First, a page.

The Word gets out when there is infighting
His federal lawsuit names Thornton and Police Chief J. Edward Brymer as defendants. The chief was served with a copy of the lawsuit on Tuesday.Milardo, 45, asserts that police officers began harassing him when he told city officials five years ago that certain officers were arranging sexual interludes with female dispatchers through the dispatch center, and had covered up information related to off-duty arrests of at least two city officers.
He doesn't identify any officers. The claims in the lawsuit are similar to comments he made in an interview with The Courant after he was arrested in September 2004 for allegedly screaming profanities at local cable TV talk-show hosts who regularly lampooned him on their show.
He pleaded guilty in January to creating a public disturbance and paid a $50 fine, though he contends the incident never happened.Milardo said in 2004: "I know of information about [off-duty officers] drawing weapons on domestic partners, about [department] computer violations, about driving under the influence of alcohol, about cops who shouldn't be cops anymore.
"Thornton said at the time that she believed Milardo had copies of dispatch tapes that he had received through an earlier freedom of information request "They may give him some knowledge that he would use for a personal lawsuit. I'm not privy to what that is," Thornton told The Courant in 2004.
Brymer declined comment on Wednesday.
Thornton, now a public-policy analyst for the Mental Health Association of Connecticut, said Wednesday that she had not been served with the lawsuit and had no comment.City Attorney Trina Soliecki did not immediately return a phone message Wednesday.
Brymer and Thornton would be represented by Soliecki's office or by outside lawyers paid for by the city.
Milardo contends that the alleged police harassment, his arrest, and a decision by the city not to let him accrue sick and vacation time while he was on personal leave, prevented him from returning to his job and was tantamount to the city retaliating against him and firing him without due process.
The city's position has been that Milardo resigned.In previous interviews and in his lawsuit, he said his ordeal with the city has caused him health problems, including high blood pressure and emotional distress, and cut his career short.
His lawsuit says he's seeking money damages, but not how much.
In late 2004, after Thornton replaced Milardo with an interim 911 center director, Milardo demanded a $250,000 settlement and lifelong health and pension benefits - a package potentially worth several million dollars. Milardo and the city tried to make a deal in January, but the discussions went nowhere.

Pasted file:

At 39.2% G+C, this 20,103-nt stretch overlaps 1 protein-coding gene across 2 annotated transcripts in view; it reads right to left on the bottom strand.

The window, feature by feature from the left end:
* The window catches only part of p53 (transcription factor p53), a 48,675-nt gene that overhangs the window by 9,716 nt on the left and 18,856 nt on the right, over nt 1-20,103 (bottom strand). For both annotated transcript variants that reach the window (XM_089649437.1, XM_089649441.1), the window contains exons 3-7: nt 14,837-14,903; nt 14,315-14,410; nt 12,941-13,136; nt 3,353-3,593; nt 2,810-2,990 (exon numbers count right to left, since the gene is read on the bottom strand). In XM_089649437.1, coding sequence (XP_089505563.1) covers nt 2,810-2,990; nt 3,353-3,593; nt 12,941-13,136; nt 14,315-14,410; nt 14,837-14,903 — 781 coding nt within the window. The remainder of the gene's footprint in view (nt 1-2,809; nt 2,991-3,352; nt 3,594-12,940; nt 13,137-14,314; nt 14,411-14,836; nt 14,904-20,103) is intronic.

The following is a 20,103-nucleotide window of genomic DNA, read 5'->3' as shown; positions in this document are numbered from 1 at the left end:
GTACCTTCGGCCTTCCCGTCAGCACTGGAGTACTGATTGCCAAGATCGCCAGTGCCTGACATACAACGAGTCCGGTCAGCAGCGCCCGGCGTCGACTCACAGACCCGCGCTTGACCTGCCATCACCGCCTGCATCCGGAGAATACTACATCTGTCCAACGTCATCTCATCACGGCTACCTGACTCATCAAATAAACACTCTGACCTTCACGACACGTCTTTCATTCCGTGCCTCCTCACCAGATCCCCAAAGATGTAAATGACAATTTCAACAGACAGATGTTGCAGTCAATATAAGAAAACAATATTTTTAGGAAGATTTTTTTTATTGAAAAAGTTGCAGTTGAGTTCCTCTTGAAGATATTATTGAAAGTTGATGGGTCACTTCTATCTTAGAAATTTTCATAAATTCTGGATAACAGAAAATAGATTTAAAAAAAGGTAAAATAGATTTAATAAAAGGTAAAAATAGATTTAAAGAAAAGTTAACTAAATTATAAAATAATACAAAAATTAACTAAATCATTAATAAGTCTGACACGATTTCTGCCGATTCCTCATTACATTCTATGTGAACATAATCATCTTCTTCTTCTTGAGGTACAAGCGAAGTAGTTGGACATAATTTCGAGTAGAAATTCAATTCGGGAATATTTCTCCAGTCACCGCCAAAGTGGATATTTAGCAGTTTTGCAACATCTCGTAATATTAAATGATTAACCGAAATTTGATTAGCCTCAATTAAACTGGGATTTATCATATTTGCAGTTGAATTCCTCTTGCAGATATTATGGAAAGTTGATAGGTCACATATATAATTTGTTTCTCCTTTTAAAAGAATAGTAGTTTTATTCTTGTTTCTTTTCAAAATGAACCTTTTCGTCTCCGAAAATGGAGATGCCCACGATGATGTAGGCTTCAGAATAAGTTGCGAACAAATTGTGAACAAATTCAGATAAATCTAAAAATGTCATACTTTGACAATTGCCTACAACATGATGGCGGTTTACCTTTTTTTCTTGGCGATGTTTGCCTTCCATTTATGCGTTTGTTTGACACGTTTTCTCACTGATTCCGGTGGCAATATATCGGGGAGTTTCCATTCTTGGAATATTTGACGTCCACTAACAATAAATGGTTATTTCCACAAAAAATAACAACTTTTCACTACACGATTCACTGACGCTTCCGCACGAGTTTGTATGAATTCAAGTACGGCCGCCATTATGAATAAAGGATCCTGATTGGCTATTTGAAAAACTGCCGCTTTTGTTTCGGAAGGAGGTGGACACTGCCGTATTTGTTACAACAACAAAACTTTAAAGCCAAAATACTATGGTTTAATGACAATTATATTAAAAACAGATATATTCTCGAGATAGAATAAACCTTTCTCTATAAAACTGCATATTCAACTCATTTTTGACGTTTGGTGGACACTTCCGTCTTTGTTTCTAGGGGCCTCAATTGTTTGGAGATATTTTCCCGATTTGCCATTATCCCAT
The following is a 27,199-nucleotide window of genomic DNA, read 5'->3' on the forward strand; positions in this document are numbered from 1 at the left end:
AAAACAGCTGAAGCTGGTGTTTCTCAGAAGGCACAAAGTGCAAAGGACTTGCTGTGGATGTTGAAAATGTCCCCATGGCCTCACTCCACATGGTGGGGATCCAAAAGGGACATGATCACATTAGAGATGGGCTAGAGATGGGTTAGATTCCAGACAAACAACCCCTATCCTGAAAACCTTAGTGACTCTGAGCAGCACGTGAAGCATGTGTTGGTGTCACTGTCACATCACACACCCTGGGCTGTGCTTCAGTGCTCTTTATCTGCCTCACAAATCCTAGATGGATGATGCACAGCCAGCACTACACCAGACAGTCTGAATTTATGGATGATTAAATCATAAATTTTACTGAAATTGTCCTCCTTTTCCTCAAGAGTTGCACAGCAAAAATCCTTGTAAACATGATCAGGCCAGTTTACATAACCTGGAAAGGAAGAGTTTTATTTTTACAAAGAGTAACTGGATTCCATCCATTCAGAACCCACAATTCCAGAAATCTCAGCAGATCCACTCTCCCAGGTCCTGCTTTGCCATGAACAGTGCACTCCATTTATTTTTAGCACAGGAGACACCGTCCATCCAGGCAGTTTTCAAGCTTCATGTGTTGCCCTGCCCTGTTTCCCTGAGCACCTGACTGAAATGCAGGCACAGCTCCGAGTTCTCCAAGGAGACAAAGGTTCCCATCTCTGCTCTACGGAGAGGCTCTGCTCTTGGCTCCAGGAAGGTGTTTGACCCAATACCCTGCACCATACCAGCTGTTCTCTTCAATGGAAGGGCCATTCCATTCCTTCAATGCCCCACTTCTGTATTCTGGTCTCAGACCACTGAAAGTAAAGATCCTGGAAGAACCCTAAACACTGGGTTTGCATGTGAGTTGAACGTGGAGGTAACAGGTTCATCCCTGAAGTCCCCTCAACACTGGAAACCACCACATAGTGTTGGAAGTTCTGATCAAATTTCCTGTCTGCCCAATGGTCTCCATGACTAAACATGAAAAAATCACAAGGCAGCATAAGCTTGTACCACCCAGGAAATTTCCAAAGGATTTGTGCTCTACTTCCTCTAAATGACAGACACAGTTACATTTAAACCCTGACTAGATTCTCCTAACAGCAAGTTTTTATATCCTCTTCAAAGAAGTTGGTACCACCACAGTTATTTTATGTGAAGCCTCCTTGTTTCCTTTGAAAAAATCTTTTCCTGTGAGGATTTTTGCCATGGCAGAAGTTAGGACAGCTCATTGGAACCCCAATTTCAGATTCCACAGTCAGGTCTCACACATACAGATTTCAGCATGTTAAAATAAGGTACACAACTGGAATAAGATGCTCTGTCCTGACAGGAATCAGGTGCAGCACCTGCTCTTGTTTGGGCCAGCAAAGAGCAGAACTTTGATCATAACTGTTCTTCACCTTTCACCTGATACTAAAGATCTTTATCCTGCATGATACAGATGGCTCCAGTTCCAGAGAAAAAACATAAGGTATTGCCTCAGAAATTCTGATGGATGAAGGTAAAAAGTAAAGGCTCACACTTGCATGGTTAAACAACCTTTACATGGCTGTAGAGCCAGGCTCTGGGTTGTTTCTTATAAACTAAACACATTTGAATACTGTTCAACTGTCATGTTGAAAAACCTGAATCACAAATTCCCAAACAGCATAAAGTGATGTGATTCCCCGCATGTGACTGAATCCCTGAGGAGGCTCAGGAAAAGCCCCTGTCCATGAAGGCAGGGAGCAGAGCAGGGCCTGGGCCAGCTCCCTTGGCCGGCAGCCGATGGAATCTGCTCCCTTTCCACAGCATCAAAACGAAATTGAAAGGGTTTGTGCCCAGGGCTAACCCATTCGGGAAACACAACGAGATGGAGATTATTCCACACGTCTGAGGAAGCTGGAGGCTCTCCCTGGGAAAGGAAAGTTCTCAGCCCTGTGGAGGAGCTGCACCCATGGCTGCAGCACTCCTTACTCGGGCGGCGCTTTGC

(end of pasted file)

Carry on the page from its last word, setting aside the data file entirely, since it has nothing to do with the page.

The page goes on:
The 911 center has been run on a permanent basis since June 2005 by Wayne Bartolotta, former chief of the South Fire District. The center handles police, fire, and emergency-medical calls in Middletown and Portland.Milardo now lives in south Florida.
He and his wife, Christine, have set up a day spa in Pembroke Pines and run a rental property business.He moved from Middletown in July after selling his Old Farms East home for $625,000 to NBA star Ray Allen.Thornton appointed Milardo in 1999 to the posts of 911 center director and head of emergency management, jobs that collectively paid him about $90,000 a year.
His brother, Michael Milardo, was also hired as deputy director of the 911 center. The Milardo brothers were regular donors to Thornton's campaigns, and James Milardo in particular was never shy about expressing in public his loyalty to Thornton. That all changed with his arrest in 2004 for allegedly hurling insults at his critics.
As police investigated that case, Milardo filed a sweeping freedom of information request aimed at city hall. He sought records of alleged domestic disputes involving officers, and of all internal Middletown police investigations for the past five years.
He also sought the personnel files of a dozen officers, and records of alleged misuse of the National Crime Information Computer, which gives police officers and dispatchers access to criminal records and warrants.At least 77 sworn officers and civilian personnel received notification that Milardo was seeking information about them.Milardo has also been the target of lawsuits.In May 2002, a federal lawsuit against the city and Milardo brought by five current and former dispatchers was settled for $400,000.
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